Yes, you want to do something differently than your opponent. But you should also include content that is unique to your campaign and your traditional media efforts. Include videos, live interviews with the candidate, audio clips and even unaired TV spots. Remember that voters are inundated with your mailers and TV ads and radio ads. The last thing you want to do is feed them updates with the same content. Sure, include all of your ads on YouTube, but when it comes to a platform on which you wholeheartedly engage with your supporters be sure to reward them with something new.

Staff It

To execute a political social media strategy it has to be staffed well. You want someone who understands the candidate, the themes of the campaigns, the issues and talking points for the campaign. Above all you want someone who understands social media and what is appropriate and inappropriate to say. This person will need to advise the full communications staff and will also need to know how to handle a fire when one breaks out. Your supporters will also want, and therefore expect, that when they comment on a Facebook page or Tweet a candidate that they are given a prompt and helpful response. Make sure your platforms are manned at all times and your supporters acknowledged.

There is a lot to consider when it comes to a political social media strategy, and certainly more than I’ve laid out here. I think that every candidate from the local to the federal level should get into the game online and engage with their audience because it really comes down to your supporters are reporters. They expect to be able to get your campaign news and information and the candidate’s views on Facebook and Twitter. Voters are out there waiting to consume your content, so go to them. Supporters disseminate your campaign news online, they advocate for you online, they bring you new supporters, and they all cash in for you on election day at the polls.

From Billboards to Business Cards

August 11th, 2010
Author: lindsey

Although they have existed for quite some time, QR codes are really beginning to take off.  They are more apparent now than ever appearing on a variety of everyday items. The QR or “Quick Response” code allows a person to scan in order to learn more about a company, person or product.  Rather than having tons of small text, if someone is interested in learning more, they can just scan and read on!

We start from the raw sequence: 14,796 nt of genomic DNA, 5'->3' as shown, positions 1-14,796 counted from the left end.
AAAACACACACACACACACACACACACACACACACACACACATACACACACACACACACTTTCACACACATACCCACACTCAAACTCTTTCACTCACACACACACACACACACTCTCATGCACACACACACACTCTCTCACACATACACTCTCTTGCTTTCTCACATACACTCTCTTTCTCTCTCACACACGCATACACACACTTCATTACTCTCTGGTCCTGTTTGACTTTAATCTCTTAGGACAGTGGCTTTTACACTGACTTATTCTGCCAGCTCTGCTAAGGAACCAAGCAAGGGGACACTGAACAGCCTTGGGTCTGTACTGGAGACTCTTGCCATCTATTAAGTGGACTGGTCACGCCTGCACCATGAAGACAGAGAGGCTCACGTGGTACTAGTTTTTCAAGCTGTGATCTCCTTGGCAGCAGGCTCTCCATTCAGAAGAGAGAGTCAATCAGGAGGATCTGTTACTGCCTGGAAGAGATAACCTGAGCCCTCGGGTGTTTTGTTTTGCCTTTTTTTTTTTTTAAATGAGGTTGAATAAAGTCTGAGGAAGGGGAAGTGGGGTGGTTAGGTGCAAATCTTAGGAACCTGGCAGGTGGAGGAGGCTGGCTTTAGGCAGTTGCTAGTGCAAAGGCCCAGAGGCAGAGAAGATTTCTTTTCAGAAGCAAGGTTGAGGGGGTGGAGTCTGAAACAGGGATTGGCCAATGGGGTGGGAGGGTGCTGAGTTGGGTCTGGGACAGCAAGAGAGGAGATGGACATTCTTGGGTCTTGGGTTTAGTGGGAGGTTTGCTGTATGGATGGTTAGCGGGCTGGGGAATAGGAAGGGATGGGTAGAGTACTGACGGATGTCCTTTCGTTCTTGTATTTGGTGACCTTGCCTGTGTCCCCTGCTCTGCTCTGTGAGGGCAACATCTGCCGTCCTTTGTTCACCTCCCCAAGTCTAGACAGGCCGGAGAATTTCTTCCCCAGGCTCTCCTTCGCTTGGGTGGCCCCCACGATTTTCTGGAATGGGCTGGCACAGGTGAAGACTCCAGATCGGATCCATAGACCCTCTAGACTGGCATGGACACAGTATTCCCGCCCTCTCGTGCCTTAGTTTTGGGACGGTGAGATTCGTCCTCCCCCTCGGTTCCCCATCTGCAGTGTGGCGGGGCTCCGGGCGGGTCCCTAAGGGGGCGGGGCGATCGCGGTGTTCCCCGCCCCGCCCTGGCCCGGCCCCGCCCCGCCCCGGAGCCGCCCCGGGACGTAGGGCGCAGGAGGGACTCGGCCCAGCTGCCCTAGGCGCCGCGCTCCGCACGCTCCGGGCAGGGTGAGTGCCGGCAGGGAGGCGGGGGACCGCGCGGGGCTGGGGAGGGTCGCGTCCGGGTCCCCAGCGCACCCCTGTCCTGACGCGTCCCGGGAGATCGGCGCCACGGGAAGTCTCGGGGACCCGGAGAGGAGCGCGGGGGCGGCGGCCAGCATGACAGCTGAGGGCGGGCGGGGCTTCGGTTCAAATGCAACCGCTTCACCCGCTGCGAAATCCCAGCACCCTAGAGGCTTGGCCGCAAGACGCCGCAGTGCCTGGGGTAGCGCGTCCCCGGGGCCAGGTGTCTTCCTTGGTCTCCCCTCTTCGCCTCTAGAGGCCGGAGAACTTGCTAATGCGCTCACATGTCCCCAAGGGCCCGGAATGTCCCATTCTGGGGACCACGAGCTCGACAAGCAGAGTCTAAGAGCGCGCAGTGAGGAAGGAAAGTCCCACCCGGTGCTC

My first interaction with the strange-looking square was while flying on a family vacation.  My father handed the man his smartphone instead of passing off five different papers to the gate attendant.  The initial thought that went through my mind was “wow, I can’t believe there is such a thing! This is definitely a way of showing how our world is becoming more environmentally aware.”   About a year or so later, I realize it was much more than that.

A few months ago, a billboard was put on display in New York with a giant QR code that really turned heads.  On the bottom corner of the billboard, the Calvin Klein Jeans logo was apparent.  Most people would assume that the code would bring them to the website in order to purchase jeans.   Instead, a very sexual video appears with models who are wearing jeans.  This billboard has created quite the debate.  If the passerby wanted to learn more or find out what it was all about, they had the opportunity to do so.

Some companies are using QR’s to help simplify tasks.  Ikea has pitched that they may have a video with QR codes to go along in order to put together furniture.  Reading a manual is time consuming and often confusing, but instead, people can scan in order to move ahead in the video or maybe even scan the actual product itself.

The corporate world has also begun to use QR codes.  At meetings or conferences, one often obtains a handful of business cards and later, enters in all of the information.  Recently, we’ve seen people putting QR codes on their business cards so that others can scan the contact information right into his or her smartphone.  It can even incorporate links to social media sites.

Appearing on soda bottles, airplane tickets, billboards and business cards, QR codes have been effectively put to use.  I’m interested to see what other ways they will be used.  I would like to see a QR contest held sometime in the near future.

When have you used QR codes before?

Links of the Week: July 16th Edition

July 16th, 2010
Author: Meghan Butler

Old Spice Man: Smells Like a Viral Win